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For the exclusive use of R. JAFRIN
Harvard Business School

Rev. April 9, 2001

Montefiore Medical Center
I did not want to spend my life reducing head count. I had to make some major changes to have Montefiore grow and become more customer-focused. Elaine Brennan was remarking on the challenges she faced in 1996 as the newly-appointed senior vice president of operations at the Acute Care Division of Montefiore Medical Center. The Center, the result of a merger of a large urban teaching hospital with a small university hospital, had a $57 million annual budget deficit and operated within strong functional silos. It was the largest provider of medical care to the 1.2 million residents of the Bronx, 65% of whom were Hispanic and African-American. The borough had become a national symbol of urban decay, with deteriorating tenements, and high rates of unemployment, addiction, poverty and disease. Montefiore’s patients came from all the ethnic groups of the Bronx, and included more Medicare patients than any other US institution.

The Montefiore Home for Chronic Invalids was dedicated on the morning of October 26, th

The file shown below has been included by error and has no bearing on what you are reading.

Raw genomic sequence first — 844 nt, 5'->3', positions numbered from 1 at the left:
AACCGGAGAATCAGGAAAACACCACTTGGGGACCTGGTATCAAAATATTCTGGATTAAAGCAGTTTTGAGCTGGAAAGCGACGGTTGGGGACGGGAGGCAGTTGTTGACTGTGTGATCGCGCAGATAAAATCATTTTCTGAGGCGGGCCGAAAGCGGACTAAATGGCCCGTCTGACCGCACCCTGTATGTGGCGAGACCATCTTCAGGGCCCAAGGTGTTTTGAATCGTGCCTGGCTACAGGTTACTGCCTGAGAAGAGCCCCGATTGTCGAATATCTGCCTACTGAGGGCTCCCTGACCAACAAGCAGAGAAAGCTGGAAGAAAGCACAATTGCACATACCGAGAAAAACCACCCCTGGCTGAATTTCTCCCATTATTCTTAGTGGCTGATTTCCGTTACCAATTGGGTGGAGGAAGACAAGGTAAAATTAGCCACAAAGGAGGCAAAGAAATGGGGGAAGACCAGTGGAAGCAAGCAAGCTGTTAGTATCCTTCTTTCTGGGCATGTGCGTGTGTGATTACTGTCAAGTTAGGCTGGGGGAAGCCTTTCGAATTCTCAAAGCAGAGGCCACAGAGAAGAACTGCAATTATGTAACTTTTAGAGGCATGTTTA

1884, to honor the 100 birthday of Sir Moses Montefiore, a Jewish leader and philanthropist. The Home cared for the chronically ill patients that other hospitals could not help—patients with tuberculosis, syphilis, “the opium habit,” arthritis, and chronic kidney disease. The Home grew larger and moved from Manhattan’s Upper East Side to Harlem, and then finally to the Bronx. Some of the best doctors in the city donated their time for patient care, teaching and research, and Montefiore soon became known for its commitment to social service and scientific progress through innovative health care, information and discoveries.

In a separate development, Yeshiva University sponsored the creation of The Albert Einstein College of Medicine2 in the Bronx in 1955. Einstein quickly became a highly successful medical school. In...
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